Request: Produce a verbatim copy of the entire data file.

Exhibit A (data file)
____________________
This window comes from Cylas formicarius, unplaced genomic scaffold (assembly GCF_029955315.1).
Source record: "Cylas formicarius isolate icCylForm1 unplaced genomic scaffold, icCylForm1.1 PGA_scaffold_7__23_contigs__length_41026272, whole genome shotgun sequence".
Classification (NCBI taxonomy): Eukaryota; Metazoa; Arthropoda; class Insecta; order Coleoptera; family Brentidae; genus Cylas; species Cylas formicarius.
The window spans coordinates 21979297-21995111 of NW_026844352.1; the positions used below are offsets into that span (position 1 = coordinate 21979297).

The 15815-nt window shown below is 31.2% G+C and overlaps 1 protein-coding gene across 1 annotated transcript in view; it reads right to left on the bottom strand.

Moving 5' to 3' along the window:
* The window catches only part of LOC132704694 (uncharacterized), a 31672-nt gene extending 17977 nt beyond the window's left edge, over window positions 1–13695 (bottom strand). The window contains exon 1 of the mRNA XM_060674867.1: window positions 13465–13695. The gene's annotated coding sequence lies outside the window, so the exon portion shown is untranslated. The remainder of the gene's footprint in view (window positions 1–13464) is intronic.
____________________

This window comes from Cylas formicarius, unplaced genomic scaffold (assembly GCF_029955315.1).
Source record: "Cylas formicarius isolate icCylForm1 unplaced genomic scaffold, icCylForm1.1 PGA_scaffold_7__23_contigs__length_41026272, whole genome shotgun sequence".
Classification (NCBI taxonomy): Eukaryota; Metazoa; Arthropoda; class Insecta; order Coleoptera; family Brentidae; genus Cylas; species Cylas formicarius.
The window spans coordinates 21979297-21995111 of NW_026844352.1; the positions used below are offsets into that span (position 1 = coordinate 21979297).

The 15815-nt window shown below is 31.2% G+C and overlaps 1 protein-coding gene across 1 annotated transcript in view; it reads right to left on the bottom strand.

Moving 5' to 3' along the window:
* The window catches only part of LOC132704694 (uncharacterized), a 31672-nt gene extending 17977 nt beyond the window's left edge, over window positions 1–13695 (bottom strand). The window contains exon 1 of the mRNA XM_060674867.1: window positions 13465–13695. The gene's annotated coding sequence lies outside the window, so the exon portion shown is untranslated. The remainder of the gene's footprint in view (window positions 1–13464) is intronic.